I followed the Embankment along to Parliament Sq where there was no-one, apart from the antiwar protesters sleeping peacefully in their tents and statues of dead men standing around on plinths. Big Ben struck three in the morning and, without any traffic, I could sense the sound travelling around me, bouncing and reverberating off the stone buildings as I made my way up Whitehall. Coming to the end of Downing St, two policemen with machine guns on duty behind the fortifications spotted me, the lone figure in the street, and I realised they were focusing on me. Then, to my surprise, one waved, and so I returned the wave automatically and the atmosphere of unease was broken.

There were plenty of taxis for hire circling Trafalgar Square – they were the only traffic on the road by this time – but absurdly there were no customers to rent them. Looking through Admiralty Arch, I espied Buckingham Palace tempting me, and I wanted to go walking around St James’ Palace too, but weariness was also coming upon me. It was time to return home. I walked doggedly across Covent Garden, along Holborn and over Smithfield, then through the Barbican and so I found myself in Spitalfields again.

The city was as still as the grave and there was a keen edge to the wind, yet I had kept warm by walking continuously. It was as though I had travelled through a dream – a dream of an empty city. Although I delighted in the privilege of having London to myself, it is an alien place with nobody in it, so I was eager to renounce my monopoly and give the city back to everyone else again, because I longed for the reassurance of my warm bed. Already children were waking to unwrap parcels that appeared mysteriously in the night, although I must confess I saw no evidence of nocturnal deliveries upon my walk. It was now 4:30am on Christmas Morning and as I approached my front door, even before I took out the key to place it in the lock, a cry of a certain cat was heard from just inside, where he had been waiting upon my return for all this time.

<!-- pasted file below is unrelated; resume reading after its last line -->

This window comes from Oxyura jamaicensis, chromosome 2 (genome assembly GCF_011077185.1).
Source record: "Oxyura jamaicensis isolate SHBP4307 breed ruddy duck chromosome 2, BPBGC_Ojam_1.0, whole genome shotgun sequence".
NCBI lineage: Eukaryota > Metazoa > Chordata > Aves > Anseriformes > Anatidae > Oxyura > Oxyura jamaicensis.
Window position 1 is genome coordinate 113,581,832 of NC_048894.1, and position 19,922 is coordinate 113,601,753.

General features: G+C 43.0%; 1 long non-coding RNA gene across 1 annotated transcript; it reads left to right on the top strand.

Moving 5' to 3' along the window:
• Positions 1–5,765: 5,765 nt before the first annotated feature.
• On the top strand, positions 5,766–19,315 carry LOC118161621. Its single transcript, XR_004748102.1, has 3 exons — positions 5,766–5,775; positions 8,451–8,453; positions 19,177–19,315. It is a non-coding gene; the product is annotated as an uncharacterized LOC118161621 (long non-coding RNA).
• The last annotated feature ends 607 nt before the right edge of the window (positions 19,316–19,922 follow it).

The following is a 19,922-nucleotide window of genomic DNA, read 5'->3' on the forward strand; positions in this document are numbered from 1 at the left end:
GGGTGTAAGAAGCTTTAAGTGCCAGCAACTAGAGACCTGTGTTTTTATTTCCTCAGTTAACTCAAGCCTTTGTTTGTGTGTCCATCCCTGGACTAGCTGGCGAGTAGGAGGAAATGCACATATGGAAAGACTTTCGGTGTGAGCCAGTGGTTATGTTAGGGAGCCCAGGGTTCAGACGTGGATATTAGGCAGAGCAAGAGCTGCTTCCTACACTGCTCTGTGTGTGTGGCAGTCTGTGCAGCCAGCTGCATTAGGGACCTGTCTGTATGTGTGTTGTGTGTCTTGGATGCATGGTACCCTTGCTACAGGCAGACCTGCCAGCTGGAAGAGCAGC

Leadenhall Market at 11:50pm on Christmas Eve.

At the Bank at Midnight.

In Southwark Cathedral, 1:00am Christmas Morning.

Leaving Southwark Cathedral.

The London Stone in Cannon St.

At St Pauls, 2:00am Christmas Morning.

The Old Curiosity Shop, 2:30am.

At the Savoy, 2:45am.

In Carting Lane, next to the Savoy.

A lonely photographer at the London Eye, 2:55am

The Nativity scene in Trafalgar Square, 3:15am.

In Covent Garden, 3:30am.

At High Holborn, 3:45am.

At the Barbican, 4:00am on Christmas Morning.

33 Responses leave one →
  1. December 24, 2015

    A wonderful night walk. I love walking at night, and always enjoy the feeling of having my world just for myself. Thanks for sharing. Valerie

  2. Maggie permalink
    December 24, 2015

    Thank you. That was a lovely evocative piece. I hope you have a peaceful and contented Christmas, however you choose to spend the day.

  3. Nick Whitsun-Jones permalink
    December 24, 2015

    A very descriptive and interesting piece of writing, thank you. Happy Christmas to you – and your cat!

  4. December 24, 2015

    What a lovely walk.
    Makes me think of ‘Stoneheart’

  5. Rosemarie Leonard permalink
    December 24, 2015

    I’ve experienced London in many manifestations, but your journey was new to me: thank you for sharing its beauty and poignancy.

    The closest I came was at the start of my early morning walk along the river, from Fulham to Tower Bridge on the day of the celebrations for the Queen’s Jubilee. Even then I was not alone, but shared the journey with fellow early risers – mostly workers, preparing the city for an influx of visitors. Watching London stir, wake and burst its seams was a joy.

  6. December 24, 2015

    Happy Christmas, GA.

  7. December 24, 2015

    Thank you, it’s a damp Christmas Eve in New Zealand tonight too.

  8. Wendy permalink